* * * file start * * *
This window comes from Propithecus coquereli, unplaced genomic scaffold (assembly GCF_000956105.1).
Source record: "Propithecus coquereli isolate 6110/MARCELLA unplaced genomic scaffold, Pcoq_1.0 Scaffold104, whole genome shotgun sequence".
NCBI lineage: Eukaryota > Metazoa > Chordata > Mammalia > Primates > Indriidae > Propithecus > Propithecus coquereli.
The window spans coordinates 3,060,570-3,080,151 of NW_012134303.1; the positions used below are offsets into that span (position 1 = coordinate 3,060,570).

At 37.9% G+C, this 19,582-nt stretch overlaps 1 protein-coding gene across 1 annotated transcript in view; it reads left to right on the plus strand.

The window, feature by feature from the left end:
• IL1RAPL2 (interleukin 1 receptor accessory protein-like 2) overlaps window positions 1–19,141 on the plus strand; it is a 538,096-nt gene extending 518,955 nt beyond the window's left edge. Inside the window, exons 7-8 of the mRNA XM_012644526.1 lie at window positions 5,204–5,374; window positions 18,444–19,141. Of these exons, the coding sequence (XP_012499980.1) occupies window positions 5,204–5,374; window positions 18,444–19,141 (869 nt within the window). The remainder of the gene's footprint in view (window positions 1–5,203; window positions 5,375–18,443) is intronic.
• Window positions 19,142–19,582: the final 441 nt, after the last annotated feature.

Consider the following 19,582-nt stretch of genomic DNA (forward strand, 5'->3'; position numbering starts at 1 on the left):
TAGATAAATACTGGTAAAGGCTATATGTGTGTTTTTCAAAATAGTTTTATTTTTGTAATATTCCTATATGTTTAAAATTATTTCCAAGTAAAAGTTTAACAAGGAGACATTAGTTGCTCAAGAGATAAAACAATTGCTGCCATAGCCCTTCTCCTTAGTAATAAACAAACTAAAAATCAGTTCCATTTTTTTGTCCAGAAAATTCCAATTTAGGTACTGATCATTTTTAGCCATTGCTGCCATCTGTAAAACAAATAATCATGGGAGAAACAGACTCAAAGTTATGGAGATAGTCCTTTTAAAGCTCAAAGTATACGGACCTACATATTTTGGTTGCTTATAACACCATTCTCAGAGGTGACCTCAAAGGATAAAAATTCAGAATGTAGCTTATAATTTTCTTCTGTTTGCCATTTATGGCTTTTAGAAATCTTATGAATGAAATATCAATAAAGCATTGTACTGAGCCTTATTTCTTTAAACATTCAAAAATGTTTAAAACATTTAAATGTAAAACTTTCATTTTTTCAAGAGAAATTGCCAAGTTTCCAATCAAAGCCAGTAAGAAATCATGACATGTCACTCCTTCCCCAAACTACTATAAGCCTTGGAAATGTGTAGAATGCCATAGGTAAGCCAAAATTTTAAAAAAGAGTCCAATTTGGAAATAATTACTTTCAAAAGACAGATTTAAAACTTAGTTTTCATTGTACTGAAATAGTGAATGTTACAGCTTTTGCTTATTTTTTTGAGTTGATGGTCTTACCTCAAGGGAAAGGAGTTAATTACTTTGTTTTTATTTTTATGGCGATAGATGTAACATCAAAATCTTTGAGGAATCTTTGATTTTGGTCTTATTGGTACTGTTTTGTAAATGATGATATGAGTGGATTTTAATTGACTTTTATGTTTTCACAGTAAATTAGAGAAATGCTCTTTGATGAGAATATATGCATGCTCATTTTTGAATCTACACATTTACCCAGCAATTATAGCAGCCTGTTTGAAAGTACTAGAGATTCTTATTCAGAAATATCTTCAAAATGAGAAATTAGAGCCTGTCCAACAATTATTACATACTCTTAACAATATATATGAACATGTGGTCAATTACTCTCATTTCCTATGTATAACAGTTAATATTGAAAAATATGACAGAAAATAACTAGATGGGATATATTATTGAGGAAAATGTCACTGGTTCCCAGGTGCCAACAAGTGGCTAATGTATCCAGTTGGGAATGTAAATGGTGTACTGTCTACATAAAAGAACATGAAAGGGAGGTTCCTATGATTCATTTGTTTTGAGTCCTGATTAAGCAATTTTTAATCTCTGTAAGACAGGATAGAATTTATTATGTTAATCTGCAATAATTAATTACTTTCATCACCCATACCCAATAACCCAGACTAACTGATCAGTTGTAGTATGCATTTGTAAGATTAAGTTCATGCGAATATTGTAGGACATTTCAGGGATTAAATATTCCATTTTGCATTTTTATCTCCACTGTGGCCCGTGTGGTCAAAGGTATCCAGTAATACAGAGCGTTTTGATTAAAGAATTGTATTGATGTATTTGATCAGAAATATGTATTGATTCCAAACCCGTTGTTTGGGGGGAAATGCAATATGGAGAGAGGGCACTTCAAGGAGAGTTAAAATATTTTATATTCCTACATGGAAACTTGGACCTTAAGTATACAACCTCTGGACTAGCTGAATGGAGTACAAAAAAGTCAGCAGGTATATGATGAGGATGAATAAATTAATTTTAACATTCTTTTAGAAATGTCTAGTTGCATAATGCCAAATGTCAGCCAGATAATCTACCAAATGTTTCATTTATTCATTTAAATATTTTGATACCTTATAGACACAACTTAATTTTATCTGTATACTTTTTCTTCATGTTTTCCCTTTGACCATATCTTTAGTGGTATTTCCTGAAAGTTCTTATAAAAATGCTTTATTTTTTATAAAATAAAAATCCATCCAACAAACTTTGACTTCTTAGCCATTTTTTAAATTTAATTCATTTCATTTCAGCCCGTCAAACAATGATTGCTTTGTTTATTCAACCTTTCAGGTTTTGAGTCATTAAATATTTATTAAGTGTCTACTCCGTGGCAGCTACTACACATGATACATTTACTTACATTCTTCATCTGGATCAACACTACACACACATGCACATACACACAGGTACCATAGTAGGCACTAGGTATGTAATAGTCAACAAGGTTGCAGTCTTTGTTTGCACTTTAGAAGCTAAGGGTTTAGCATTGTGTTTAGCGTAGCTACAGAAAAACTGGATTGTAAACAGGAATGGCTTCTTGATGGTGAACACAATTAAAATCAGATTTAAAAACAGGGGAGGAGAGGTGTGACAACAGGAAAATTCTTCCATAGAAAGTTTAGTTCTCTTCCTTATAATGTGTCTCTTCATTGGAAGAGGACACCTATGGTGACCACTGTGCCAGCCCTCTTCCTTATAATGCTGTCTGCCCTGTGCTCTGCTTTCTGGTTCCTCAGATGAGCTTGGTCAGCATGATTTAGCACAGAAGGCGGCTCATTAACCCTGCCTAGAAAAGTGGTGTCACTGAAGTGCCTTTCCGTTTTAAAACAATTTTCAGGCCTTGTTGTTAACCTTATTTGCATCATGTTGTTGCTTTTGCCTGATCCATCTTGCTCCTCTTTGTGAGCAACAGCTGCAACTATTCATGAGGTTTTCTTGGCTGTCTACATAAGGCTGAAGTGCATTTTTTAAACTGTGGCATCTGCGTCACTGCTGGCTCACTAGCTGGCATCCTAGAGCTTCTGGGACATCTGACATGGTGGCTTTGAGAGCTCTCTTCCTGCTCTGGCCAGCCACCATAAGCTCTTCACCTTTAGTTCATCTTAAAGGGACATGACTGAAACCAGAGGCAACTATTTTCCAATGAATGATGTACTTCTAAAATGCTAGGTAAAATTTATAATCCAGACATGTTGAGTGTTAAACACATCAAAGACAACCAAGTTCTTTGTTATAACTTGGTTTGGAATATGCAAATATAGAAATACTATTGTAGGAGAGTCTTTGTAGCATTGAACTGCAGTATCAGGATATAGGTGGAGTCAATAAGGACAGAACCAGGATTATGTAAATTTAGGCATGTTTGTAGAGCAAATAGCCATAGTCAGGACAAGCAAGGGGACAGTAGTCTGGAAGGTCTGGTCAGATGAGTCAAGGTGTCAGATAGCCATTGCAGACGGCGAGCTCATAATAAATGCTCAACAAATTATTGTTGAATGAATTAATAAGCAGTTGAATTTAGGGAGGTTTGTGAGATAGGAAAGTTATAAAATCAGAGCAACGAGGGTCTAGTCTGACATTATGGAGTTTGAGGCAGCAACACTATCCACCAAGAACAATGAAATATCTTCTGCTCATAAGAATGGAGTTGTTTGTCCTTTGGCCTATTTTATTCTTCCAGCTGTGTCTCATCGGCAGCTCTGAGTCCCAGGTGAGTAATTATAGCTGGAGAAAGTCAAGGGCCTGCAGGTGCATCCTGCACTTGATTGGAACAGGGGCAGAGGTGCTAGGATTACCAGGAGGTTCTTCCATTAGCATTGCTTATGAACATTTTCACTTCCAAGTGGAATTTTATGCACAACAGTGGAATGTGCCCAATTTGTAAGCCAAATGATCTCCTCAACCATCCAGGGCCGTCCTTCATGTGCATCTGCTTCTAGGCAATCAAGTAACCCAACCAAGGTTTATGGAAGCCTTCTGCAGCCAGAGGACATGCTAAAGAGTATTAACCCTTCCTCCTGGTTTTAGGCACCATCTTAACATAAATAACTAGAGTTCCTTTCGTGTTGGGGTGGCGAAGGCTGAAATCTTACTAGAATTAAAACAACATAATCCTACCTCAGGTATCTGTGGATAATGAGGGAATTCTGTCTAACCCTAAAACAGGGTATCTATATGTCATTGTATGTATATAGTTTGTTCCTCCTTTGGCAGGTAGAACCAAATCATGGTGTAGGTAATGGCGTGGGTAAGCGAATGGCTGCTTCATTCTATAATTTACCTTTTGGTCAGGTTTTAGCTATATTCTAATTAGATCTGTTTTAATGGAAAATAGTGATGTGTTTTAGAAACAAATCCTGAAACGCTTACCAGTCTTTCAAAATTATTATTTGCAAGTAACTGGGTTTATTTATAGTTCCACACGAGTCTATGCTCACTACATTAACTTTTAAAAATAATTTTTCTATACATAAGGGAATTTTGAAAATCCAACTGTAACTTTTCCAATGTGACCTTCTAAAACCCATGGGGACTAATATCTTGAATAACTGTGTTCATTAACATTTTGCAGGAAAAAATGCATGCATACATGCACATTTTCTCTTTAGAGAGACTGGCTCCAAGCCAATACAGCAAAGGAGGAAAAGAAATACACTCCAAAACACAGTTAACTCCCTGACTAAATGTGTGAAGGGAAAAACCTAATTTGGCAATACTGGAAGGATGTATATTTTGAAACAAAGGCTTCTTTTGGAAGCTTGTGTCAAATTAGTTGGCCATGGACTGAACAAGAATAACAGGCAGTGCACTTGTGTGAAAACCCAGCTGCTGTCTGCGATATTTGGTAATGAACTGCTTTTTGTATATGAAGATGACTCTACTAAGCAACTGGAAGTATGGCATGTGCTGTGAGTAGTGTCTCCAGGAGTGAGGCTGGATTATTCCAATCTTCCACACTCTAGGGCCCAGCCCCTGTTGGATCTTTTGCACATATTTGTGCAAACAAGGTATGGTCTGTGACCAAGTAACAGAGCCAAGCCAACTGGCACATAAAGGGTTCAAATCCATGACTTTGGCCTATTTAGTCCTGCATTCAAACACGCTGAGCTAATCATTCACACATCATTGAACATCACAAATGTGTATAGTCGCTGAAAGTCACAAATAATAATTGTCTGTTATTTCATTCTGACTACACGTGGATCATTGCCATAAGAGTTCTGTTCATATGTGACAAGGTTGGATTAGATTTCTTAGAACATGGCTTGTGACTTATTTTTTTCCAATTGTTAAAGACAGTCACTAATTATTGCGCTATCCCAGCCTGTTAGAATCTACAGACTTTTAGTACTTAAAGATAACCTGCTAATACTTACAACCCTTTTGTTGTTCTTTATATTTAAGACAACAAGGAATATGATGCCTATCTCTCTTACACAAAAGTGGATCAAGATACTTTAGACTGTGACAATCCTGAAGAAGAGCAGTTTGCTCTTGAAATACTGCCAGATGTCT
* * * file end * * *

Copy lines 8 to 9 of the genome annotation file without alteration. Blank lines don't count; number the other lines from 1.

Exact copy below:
• Window positions 19,142–19,582: the final 441 nt, after the last annotated feature.

Consider the following 19,582-nt stretch of genomic DNA (forward strand, 5'->3'; position numbering starts at 1 on the left):